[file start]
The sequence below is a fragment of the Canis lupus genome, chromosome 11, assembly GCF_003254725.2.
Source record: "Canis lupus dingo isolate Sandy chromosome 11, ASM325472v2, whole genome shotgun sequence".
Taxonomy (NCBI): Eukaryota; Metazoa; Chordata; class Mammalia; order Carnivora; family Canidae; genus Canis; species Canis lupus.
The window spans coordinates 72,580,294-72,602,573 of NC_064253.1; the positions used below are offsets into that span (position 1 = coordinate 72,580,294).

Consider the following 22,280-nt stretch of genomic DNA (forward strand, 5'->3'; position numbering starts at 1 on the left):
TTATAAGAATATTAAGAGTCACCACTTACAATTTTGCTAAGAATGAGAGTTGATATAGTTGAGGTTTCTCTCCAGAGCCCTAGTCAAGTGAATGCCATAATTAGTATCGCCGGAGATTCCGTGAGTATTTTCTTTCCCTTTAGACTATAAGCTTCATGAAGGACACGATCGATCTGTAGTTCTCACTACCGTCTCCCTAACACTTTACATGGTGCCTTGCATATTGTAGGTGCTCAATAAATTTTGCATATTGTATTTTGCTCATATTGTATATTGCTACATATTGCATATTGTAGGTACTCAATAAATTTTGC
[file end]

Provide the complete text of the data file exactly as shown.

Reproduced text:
The sequence below is a fragment of the Canis lupus genome, chromosome 11, assembly GCF_003254725.2.
Source record: "Canis lupus dingo isolate Sandy chromosome 11, ASM325472v2, whole genome shotgun sequence".
Taxonomy (NCBI): Eukaryota; Metazoa; Chordata; class Mammalia; order Carnivora; family Canidae; genus Canis; species Canis lupus.
The window spans coordinates 72,580,294-72,602,573 of NC_064253.1; the positions used below are offsets into that span (position 1 = coordinate 72,580,294).

Consider the following 22,280-nt stretch of genomic DNA (forward strand, 5'->3'; position numbering starts at 1 on the left):
TTATAAGAATATTAAGAGTCACCACTTACAATTTTGCTAAGAATGAGAGTTGATATAGTTGAGGTTTCTCTCCAGAGCCCTAGTCAAGTGAATGCCATAATTAGTATCGCCGGAGATTCCGTGAGTATTTTCTTTCCCTTTAGACTATAAGCTTCATGAAGGACACGATCGATCTGTAGTTCTCACTACCGTCTCCCTAACACTTTACATGGTGCCTTGCATATTGTAGGTGCTCAATAAATTTTGCATATTGTATTTTGCTCATATTGTATATTGCTACATATTGCATATTGTAGGTACTCAATAAATTTTGC